I'm in the process of designing a toy and would love to know what you think of it(27 Posts)
I'm a mum to two girls, and I've designed a toy, which I've called Bildy, that encourages both imaginative & construction play. It basically consists of a set of interchangeable panels and connectors that hold the panels together. You can build lots of things from the same set such as a fort, castle, playhouse, car and lots of other possibilities. It's simple to put up and take down, and importantly for me to pack away when they've finished! I've only got it to prototype stage at the moment but would love other mums opinions of what they think of it - is it something you would buy? I'm planning on having a few different sized sets available which will enable you to build bigger dens and maybe a smaller version for older kids too
looks nice - I always like den/construction toys.
my questions would be
- is it strong?
- is it easy to assemble? how do the yellow bits hold on to the panels?
- plain panels might be better than ones with specific designs because it gives the child more options
- panels with holes in (real windows) would be fun
- what happens if a child sits on the bonnet of the car? does it damage child or toy?
The panels are quite strong, they're not the usual corrugated cardboard, instead they're made of a really thick board much like you get in hard backed books but they're also not too heavy.
It's really easy to put together. Kids should be able to do simple structures by themselves, bigger more complicated structures would benefit from help from an adult. The panels are slotted together with the aid of specially designed connectors. They can hold several panels together at the same at different angles.
I was thinking of including some panels that would be covered with a blackboard paint so that children can add their designs rather than just scribbling over the panels. But would be interested to know if mums think that's right or not?
I definitely want to add cut outs to the windows and circles as port holes - I think it's be great
The structures won't hold the weight of a child really. They'll just fall apart as opposed to breaking, but full safety tests would have to be carried out before it goes to market.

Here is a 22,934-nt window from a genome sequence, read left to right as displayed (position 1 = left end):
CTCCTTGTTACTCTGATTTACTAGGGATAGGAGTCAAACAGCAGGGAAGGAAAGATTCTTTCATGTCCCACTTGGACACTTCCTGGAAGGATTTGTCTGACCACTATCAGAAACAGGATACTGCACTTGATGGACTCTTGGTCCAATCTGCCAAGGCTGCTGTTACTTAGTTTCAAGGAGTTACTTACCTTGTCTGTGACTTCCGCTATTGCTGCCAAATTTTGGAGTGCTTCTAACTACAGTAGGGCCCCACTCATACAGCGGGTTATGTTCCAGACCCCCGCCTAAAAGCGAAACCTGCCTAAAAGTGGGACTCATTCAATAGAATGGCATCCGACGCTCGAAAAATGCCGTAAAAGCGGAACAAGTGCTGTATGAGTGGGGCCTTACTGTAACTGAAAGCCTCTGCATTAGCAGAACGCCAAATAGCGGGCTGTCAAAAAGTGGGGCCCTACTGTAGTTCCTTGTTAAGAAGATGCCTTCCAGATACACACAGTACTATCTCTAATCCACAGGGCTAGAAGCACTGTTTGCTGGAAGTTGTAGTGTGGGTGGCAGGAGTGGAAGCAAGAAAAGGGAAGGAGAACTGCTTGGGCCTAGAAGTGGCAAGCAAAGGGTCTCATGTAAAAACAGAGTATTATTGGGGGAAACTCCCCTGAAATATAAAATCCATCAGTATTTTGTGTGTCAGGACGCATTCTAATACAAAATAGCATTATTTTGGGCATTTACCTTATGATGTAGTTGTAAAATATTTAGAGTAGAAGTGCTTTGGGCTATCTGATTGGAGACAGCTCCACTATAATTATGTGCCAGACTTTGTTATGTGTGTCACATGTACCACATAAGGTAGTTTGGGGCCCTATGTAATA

Thank you so much for your feedback, I really appreciate it. I wasn't sure if anyone would respond.
I would have LOVED that as a child... but I think I also would have tried to sit on it! If it just collapses that isn't too bad, but if sitting breaks it, then I foresee instant tears by boxing day...
some blackboard panels sounds great, but I also like the colourful panel designs, so maybe a combination?
I also think it is a good idea but that the final construction needs to be strong enough to be sat on/climbed on etc
Thanks RevealTheHiddenBeach and ItsAllGoingToBeFine for your comments. Looks like I'm going to have a weekend of testing if it can be sat on! My children have never tried sitting on it so we'll have a go. Bicycle helmets, elbow protectors and cushions at the ready!
We had good fun last weekend making a puppet theatre out of it for my eldest daughters school project. They love it so are always happy to try out new things!
Can it be an outdoor toy?
Or is the material not water proof?
I used to have something like this as a kid, can't remember what it was called. But it was plastic, and it could be climbed on, in fact that's what it was made for. We loved it!
Yours looks great, but I'm not sure how much fun kids could get out of building a car (for example) and not really being able to play with it..
My 5 year old would love this! Would be great if was plastic (sturdy plastic) For outdoor use as we have a tiny house and outdoor use would be the only space ds could use it.
It looks like a great idea and my children would love something like that but they will - will - bundle into it, roll over it, crawl though it, sit on it, fall on it, fight in it, etc etc etc.
It either has to withstand a reasonable amount of weight or collapse safely without risk of breaking it otherwise it won't last five minutes. And if it doesn't last five minutes I might as well get a big cardboard box.
Looks like a good idea - reminds me of one of my favourite books as a child, Christina Katerina and the Box (she uses a big cardboard box to make loads of things).